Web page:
Date Thesis Awarded


Access Type

Honors Thesis -- Open Access

Degree Name

Bachelors of Science (BS)




Joshua Burk

Committee Members

Jennifer Bestman

Robin Looft-Wilson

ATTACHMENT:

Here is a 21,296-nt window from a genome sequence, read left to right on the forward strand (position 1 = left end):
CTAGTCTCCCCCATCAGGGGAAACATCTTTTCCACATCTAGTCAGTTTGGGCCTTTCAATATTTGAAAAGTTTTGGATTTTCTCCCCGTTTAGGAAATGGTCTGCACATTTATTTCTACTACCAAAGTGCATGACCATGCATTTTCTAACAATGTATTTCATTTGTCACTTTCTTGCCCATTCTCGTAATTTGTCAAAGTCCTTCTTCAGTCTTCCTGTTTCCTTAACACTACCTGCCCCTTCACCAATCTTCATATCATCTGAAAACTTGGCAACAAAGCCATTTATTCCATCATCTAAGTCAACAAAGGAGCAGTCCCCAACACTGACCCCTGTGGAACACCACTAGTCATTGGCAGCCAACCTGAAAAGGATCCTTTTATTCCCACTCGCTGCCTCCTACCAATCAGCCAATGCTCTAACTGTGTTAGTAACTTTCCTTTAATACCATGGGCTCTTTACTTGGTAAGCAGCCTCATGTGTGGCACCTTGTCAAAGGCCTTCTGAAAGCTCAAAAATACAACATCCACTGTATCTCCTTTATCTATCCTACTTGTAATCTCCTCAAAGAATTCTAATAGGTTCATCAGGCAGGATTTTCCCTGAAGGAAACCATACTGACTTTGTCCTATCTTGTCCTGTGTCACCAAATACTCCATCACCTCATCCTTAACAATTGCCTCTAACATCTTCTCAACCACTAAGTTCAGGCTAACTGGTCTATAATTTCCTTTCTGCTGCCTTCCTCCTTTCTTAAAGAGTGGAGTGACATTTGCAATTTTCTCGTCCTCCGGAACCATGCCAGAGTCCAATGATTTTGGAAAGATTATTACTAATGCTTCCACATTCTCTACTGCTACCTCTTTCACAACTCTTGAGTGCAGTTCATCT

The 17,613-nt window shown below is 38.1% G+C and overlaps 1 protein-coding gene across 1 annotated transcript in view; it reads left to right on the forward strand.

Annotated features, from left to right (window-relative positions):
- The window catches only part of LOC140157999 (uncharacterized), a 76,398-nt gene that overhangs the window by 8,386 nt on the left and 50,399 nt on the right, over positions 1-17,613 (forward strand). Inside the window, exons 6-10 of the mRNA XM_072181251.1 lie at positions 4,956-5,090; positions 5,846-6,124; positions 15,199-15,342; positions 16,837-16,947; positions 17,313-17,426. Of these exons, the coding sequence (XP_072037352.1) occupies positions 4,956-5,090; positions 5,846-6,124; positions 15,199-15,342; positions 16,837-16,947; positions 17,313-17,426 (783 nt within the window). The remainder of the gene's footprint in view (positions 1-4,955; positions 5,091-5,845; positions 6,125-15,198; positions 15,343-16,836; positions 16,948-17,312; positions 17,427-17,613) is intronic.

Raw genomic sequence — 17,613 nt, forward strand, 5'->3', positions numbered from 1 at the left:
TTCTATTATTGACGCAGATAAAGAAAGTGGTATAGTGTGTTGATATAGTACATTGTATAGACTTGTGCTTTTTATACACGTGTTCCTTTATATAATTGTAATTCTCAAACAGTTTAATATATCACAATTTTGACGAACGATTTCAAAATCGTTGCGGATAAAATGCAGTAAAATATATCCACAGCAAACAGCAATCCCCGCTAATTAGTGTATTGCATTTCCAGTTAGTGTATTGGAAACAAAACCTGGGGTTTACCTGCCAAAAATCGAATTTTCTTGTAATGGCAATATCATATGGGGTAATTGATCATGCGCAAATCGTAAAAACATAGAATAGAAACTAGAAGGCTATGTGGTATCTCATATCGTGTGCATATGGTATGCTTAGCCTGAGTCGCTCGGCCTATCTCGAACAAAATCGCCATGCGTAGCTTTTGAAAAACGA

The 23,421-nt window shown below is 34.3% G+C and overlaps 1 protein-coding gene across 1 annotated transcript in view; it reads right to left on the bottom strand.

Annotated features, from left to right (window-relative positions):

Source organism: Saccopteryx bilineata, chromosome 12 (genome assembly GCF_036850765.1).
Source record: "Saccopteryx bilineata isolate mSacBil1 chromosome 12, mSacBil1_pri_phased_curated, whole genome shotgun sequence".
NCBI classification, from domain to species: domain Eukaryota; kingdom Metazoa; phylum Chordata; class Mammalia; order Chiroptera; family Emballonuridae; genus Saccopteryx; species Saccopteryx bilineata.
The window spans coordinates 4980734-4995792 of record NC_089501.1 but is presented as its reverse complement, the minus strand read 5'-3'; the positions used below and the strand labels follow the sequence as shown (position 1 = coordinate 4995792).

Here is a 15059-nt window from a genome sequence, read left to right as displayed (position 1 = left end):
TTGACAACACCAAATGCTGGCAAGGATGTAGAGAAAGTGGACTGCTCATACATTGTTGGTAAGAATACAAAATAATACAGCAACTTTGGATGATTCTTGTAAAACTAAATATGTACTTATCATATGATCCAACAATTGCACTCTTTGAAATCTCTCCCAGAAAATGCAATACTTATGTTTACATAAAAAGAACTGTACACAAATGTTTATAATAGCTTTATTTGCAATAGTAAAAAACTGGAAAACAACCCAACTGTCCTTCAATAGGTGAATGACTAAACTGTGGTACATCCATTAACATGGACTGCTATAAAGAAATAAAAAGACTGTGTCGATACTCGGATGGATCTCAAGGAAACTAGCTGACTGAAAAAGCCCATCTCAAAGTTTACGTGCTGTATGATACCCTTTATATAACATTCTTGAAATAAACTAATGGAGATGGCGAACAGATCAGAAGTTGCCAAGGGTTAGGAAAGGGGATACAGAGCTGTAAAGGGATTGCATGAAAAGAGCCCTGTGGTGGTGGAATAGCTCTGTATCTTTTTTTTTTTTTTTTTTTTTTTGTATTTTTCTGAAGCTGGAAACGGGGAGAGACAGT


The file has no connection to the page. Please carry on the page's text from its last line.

Attention is the ability to process stimuli in the environment and select relevant cues amongst distractors. It is a crucial aspect of the nervous system that engages multiple brain circuits. Neurons that release the neuropeptide orexin are implicated in attention. These neurons originate in the lateral hypothalamus and send projections widely throughout the brain. Evidence suggests orexins modulate attentional mechanisms through interactions with ascending neuromodulatory systems such as the basal forebrain. Experiments manipulating orexin receptors have found a subsequent effect on attention-demanding tasks, with infusions of orexin A enhancing attention in the presence of distractors. In contrast, the blockade of orexin receptors in the basal forebrain has the opposite effect. Furthermore, the aging process is associated with decreased attention, as well as a dysfunctional orexin system. Thus, this study sought to evaluate the effects of the widespread reduction of orexin neurons on sustained attention, and whether this effect was age-dependent. We bilaterally injected rats with orexin-B saporin or a vehicle into the lateral hypothalamus. The performance of lesion animals was compared to their sham counterparts in a shaping procedure, the speed at which they reached the criterion in this procedure, and the visual sustained attention task. We also evaluated whether there were any age-dependent effects. We found no significant effect of lesions on the acquisition of the shaping task nor in the progression analysis. There was a marginally significant difference in acquisition on the attention task. We found no significant differences or interactions between treatment and age for correct rejection percentages in the visual sustained attention task, but a marginally significant result for this same interaction on mean hit percentage. There was a significant difference in the performance of old sham versus lesion rats, with the lesion rats performing better than sham-lesioned animals (contrary to our hypothesis), but no other significant effects. While these results seem counterintuitive given the present literature, there were many factors throughout the experimental procedure that may have contributed to this lack of effect.